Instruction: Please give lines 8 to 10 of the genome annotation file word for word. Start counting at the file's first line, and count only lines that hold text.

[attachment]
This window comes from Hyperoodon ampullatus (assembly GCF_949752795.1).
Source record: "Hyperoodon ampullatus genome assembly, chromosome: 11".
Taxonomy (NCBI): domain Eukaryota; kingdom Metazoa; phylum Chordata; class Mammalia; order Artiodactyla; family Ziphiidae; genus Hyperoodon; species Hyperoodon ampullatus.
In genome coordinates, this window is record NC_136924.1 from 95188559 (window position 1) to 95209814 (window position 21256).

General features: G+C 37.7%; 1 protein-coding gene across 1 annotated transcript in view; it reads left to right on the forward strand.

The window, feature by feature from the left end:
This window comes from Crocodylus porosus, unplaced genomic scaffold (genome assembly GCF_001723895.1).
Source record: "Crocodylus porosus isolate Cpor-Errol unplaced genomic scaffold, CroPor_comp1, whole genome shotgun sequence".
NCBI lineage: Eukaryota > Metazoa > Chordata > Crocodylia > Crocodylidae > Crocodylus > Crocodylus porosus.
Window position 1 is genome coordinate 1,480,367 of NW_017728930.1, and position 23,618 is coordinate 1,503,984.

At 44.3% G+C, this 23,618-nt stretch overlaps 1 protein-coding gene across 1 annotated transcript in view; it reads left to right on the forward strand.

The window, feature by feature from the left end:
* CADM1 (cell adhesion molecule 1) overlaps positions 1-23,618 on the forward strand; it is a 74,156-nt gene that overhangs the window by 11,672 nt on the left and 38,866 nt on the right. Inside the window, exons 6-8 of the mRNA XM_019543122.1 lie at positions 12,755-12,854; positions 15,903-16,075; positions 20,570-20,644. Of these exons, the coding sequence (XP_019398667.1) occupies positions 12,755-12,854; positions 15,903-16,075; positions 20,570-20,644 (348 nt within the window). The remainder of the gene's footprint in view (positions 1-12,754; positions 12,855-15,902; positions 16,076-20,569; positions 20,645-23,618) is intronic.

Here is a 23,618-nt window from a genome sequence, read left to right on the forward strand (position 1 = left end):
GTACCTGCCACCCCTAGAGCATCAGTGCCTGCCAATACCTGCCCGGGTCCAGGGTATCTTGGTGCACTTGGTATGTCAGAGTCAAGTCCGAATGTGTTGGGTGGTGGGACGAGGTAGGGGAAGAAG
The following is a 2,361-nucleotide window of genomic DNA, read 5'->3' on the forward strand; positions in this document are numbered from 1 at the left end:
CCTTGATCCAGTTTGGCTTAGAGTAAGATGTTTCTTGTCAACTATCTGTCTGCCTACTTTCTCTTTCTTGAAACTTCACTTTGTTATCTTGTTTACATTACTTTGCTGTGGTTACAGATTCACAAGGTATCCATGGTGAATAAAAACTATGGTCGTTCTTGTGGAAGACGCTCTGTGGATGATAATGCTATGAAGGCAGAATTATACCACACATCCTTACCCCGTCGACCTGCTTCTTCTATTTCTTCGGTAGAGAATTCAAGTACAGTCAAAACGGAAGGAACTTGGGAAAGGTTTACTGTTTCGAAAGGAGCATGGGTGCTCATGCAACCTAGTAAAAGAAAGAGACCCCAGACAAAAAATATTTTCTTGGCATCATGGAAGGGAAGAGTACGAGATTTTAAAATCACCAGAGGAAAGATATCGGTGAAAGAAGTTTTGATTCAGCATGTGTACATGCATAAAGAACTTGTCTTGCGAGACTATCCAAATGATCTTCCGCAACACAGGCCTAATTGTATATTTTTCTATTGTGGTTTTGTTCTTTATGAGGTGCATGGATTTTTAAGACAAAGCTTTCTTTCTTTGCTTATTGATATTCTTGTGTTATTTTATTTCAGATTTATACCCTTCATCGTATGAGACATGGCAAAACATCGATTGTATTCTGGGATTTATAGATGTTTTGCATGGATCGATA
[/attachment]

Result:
Source record: "Crocodylus porosus isolate Cpor-Errol unplaced genomic scaffold, CroPor_comp1, whole genome shotgun sequence".
NCBI lineage: Eukaryota > Metazoa > Chordata > Crocodylia > Crocodylidae > Crocodylus > Crocodylus porosus.
Window position 1 is genome coordinate 1,480,367 of NW_017728930.1, and position 23,618 is coordinate 1,503,984.